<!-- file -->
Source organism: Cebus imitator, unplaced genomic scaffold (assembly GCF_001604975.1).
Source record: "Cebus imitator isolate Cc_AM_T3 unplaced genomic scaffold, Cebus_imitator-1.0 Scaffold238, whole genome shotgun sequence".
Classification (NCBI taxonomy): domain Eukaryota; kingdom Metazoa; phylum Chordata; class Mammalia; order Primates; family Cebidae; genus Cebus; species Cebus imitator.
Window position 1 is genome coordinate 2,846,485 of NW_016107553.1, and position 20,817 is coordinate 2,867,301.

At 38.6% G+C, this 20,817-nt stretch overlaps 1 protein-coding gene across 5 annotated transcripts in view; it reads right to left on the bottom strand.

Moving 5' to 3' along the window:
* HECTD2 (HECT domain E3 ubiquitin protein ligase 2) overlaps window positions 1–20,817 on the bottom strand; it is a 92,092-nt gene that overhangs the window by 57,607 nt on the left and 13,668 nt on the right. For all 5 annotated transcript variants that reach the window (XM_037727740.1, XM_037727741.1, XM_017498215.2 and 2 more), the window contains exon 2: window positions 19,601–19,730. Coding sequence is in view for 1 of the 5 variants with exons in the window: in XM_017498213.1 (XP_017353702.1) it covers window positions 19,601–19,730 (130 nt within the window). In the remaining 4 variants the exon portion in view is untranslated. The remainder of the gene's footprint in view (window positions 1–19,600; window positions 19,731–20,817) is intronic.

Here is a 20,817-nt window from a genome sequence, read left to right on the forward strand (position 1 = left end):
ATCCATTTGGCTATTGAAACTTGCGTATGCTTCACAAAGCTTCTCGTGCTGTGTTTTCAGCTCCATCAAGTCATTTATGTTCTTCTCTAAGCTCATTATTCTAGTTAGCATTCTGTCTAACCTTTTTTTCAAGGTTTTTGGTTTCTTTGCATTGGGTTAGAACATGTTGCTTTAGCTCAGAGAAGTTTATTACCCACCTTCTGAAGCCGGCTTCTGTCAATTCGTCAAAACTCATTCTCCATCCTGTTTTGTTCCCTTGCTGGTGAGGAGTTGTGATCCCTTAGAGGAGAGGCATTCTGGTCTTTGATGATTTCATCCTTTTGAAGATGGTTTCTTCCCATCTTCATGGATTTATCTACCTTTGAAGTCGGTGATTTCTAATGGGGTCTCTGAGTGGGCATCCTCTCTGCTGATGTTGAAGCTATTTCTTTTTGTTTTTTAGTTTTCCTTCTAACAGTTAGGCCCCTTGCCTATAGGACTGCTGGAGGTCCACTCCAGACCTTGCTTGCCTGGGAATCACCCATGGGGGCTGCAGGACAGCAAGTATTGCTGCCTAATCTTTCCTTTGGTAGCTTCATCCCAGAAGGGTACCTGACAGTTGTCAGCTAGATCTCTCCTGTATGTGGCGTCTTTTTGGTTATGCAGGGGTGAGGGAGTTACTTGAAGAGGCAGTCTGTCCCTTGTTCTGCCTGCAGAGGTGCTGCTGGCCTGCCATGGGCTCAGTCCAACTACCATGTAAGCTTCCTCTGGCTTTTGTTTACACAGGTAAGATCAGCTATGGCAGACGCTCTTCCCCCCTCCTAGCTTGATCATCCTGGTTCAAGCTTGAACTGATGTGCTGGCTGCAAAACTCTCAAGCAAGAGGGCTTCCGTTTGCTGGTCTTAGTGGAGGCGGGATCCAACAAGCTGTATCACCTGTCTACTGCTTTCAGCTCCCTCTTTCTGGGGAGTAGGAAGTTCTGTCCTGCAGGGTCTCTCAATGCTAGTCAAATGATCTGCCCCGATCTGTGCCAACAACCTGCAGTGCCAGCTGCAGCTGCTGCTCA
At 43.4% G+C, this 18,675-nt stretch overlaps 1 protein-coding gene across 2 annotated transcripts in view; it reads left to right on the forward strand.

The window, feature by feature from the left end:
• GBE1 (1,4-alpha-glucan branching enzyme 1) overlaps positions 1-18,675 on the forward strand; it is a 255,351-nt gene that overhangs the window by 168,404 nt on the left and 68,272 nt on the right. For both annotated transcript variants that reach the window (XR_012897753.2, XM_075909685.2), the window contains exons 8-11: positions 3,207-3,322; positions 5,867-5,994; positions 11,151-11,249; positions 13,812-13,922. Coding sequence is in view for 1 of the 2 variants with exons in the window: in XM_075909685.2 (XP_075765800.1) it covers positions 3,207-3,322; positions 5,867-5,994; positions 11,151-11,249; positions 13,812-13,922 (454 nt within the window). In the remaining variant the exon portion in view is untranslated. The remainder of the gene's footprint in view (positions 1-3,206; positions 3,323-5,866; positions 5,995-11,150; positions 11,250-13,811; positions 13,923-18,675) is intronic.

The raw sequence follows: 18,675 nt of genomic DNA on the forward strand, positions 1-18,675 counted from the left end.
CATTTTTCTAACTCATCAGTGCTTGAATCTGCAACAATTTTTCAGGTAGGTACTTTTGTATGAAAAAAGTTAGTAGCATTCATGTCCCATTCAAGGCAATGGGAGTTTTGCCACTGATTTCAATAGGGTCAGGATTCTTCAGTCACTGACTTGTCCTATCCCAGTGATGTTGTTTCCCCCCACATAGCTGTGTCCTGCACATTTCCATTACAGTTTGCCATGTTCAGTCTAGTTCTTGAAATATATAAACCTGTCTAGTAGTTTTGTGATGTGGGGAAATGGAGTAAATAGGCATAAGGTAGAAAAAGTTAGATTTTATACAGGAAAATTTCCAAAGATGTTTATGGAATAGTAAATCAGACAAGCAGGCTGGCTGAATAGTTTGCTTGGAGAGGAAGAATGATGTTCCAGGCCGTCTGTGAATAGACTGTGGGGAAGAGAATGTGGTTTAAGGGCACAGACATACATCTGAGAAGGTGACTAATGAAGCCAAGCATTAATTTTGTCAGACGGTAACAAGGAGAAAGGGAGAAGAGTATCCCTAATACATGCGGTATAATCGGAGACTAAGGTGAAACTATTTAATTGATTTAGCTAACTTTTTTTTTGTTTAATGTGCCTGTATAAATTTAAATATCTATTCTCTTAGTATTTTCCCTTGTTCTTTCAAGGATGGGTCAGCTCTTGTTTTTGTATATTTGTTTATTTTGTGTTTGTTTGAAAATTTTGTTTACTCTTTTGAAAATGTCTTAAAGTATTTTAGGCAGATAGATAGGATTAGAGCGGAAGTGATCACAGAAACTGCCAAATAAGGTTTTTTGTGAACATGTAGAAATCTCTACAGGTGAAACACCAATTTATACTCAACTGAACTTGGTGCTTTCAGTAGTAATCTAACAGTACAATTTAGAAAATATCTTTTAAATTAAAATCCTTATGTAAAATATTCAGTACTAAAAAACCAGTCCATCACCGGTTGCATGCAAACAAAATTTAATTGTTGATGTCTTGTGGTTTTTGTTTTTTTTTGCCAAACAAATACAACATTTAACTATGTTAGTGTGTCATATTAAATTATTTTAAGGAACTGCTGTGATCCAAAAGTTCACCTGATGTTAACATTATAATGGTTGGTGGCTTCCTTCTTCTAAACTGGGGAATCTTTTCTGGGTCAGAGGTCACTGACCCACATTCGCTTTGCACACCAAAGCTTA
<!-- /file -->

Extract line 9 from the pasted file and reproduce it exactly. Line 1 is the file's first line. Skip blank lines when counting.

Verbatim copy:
ATCCATTTGGCTATTGAAACTTGCGTATGCTTCACAAAGCTTCTCGTGCTGTGTTTTCAGCTCCATCAAGTCATTTATGTTCTTCTCTAAGCTCATTATTCTAGTTAGCATTCTGTCTAACCTTTTTTTCAAGGTTTTTGGTTTCTTTGCATTGGGTTAGAACATGTTGCTTTAGCTCAGAGAAGTTTATTACCCACCTTCTGAAGCCGGCTTCTGTCAATTCGTCAAAACTCATTCTCCATCCTGTTTTGTTCCCTTGCTGGTGAGGAGTTGTGATCCCTTAGAGGAGAGGCATTCTGGTCTTTGATGATTTCATCCTTTTGAAGATGGTTTCTTCCCATCTTCATGGATTTATCTACCTTTGAAGTCGGTGATTTCTAATGGGGTCTCTGAGTGGGCATCCTCTCTGCTGATGTTGAAGCTATTTCTTTTTGTTTTTTAGTTTTCCTTCTAACAGTTAGGCCCCTTGCCTATAGGACTGCTGGAGGTCCACTCCAGACCTTGCTTGCCTGGGAATCACCCATGGGGGCTGCAGGACAGCAAGTATTGCTGCCTAATCTTTCCTTTGGTAGCTTCATCCCAGAAGGGTACCTGACAGTTGTCAGCTAGATCTCTCCTGTATGTGGCGTCTTTTTGGTTATGCAGGGGTGAGGGAGTTACTTGAAGAGGCAGTCTGTCCCTTGTTCTGCCTGCAGAGGTGCTGCTGGCCTGCCATGGGCTCAGTCCAACTACCATGTAAGCTTCCTCTGGCTTTTGTTTACACAGGTAAGATCAGCTATGGCAGACGCTCTTCCCCCCTCCTAGCTTGATCATCCTGGTTCAAGCTTGAACTGATGTGCTGGCTGCAAAACTCTCAAGCAAGAGGGCTTCCGTTTGCTGGTCTTAGTGGAGGCGGGATCCAACAAGCTGTATCACCTGTCTACTGCTTTCAGCTCCCTCTTTCTGGGGAGTAGGAAGTTCTGTCCTGCAGGGTCTCTCAATGCTAGTCAAATGATCTGCCCCGATCTGTGCCAACAACCTGCAGTGCCAGCTGCAGCTGCTGCTCA